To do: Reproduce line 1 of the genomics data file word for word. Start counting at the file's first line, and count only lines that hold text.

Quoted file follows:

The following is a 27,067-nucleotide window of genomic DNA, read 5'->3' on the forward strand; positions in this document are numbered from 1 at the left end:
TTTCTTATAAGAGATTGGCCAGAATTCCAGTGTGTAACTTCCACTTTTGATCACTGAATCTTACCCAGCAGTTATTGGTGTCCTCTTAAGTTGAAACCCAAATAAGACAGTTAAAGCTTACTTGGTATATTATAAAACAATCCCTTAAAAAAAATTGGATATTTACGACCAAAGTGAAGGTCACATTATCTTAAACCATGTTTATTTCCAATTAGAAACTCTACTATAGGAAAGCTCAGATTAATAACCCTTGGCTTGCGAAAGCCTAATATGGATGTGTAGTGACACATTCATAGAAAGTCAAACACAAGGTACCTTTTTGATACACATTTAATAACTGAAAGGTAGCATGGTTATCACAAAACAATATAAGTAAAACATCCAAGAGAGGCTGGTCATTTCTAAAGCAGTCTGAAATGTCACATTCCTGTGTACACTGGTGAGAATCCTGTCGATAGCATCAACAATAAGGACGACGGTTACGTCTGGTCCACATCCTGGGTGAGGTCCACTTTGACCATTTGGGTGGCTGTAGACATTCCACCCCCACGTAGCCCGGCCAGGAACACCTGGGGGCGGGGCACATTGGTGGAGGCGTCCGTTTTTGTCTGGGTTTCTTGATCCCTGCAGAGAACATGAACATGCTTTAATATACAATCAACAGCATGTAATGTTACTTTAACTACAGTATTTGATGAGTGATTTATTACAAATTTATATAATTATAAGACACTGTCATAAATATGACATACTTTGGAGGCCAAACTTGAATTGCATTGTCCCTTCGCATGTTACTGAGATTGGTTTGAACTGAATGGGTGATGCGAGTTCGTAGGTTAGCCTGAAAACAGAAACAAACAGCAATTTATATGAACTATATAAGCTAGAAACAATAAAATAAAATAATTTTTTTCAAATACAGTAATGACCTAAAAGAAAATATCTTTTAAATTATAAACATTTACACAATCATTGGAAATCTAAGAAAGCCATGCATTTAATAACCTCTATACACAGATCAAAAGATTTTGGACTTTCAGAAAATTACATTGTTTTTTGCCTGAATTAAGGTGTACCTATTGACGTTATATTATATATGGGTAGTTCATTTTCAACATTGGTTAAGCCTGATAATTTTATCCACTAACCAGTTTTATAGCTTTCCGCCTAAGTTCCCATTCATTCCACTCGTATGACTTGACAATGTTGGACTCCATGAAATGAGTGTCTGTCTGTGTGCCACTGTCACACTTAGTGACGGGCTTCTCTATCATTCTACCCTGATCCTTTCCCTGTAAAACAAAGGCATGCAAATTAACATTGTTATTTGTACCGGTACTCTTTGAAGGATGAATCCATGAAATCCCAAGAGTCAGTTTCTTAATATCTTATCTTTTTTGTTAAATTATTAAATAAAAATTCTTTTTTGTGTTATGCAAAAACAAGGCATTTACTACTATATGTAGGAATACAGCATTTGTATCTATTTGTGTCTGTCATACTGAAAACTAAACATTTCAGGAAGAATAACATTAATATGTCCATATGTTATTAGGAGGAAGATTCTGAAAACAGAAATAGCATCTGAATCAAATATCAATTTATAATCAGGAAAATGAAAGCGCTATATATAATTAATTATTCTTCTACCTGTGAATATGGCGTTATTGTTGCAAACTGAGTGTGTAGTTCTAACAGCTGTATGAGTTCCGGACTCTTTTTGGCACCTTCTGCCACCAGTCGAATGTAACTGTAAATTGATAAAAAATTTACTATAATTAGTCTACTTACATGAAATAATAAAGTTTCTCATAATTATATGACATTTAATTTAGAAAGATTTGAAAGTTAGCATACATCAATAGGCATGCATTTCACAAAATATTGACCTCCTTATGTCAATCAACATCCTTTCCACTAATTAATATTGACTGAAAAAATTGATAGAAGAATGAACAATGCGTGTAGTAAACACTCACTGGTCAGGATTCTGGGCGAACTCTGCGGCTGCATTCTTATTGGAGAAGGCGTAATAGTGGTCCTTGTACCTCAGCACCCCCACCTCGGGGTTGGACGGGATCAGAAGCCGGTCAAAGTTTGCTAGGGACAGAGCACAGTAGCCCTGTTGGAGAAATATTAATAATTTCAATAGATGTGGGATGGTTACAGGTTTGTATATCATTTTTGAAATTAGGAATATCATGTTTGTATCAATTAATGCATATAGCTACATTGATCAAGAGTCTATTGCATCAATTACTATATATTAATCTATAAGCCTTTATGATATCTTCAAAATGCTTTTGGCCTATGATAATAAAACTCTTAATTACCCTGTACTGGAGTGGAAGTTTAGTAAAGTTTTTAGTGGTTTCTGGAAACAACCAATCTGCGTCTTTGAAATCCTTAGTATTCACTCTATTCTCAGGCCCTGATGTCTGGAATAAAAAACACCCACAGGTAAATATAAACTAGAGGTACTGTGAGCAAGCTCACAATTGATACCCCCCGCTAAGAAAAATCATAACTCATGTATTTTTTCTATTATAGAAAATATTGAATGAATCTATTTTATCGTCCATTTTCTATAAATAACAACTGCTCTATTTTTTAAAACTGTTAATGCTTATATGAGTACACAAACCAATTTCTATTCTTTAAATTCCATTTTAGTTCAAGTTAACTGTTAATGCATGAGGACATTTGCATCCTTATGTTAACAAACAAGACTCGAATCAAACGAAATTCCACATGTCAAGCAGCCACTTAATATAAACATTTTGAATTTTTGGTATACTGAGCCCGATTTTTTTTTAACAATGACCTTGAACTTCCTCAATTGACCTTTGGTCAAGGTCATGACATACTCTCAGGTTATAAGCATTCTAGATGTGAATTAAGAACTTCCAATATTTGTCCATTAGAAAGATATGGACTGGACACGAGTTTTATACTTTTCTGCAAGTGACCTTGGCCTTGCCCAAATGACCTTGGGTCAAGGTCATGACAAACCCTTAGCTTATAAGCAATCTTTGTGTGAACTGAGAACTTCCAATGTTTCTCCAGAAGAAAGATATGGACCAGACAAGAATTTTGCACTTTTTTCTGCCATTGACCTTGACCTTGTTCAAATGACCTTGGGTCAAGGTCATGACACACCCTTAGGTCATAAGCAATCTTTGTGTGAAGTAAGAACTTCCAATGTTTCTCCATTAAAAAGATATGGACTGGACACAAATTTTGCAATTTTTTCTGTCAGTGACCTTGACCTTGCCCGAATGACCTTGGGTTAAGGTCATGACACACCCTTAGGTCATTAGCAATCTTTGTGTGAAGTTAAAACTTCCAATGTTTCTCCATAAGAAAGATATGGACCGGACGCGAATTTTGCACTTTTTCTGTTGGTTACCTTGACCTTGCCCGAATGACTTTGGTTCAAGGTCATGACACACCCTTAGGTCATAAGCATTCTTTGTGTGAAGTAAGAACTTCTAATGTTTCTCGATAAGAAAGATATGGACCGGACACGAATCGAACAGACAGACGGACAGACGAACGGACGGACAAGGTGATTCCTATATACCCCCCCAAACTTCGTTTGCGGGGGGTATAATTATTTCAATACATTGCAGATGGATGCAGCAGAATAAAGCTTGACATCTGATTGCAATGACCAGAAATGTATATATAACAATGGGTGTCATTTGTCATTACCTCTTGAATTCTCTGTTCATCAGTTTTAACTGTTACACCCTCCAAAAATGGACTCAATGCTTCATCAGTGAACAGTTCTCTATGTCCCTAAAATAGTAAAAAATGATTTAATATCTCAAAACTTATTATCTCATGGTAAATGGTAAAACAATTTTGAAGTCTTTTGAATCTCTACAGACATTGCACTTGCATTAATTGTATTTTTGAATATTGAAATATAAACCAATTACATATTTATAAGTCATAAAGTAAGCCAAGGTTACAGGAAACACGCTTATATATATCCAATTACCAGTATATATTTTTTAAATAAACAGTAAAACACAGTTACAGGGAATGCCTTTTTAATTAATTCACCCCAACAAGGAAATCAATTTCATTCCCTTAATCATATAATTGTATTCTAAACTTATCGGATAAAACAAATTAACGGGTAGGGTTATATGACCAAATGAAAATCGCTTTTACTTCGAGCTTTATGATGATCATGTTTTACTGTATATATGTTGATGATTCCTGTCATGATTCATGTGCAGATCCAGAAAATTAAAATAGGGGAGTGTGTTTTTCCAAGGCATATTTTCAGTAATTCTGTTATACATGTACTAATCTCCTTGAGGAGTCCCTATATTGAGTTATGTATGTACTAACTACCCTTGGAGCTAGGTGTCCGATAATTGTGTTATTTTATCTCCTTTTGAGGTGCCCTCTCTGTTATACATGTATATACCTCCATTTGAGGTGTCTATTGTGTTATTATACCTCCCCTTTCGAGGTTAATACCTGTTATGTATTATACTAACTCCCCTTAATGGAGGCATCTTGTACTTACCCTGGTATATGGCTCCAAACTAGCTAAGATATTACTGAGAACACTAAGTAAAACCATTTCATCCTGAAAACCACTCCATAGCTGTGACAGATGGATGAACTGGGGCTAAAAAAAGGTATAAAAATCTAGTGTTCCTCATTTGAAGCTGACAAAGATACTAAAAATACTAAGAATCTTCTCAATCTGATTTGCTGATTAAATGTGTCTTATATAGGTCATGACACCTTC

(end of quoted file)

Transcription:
The following is a 27,067-nucleotide window of genomic DNA, read 5'->3' on the forward strand; positions in this document are numbered from 1 at the left end: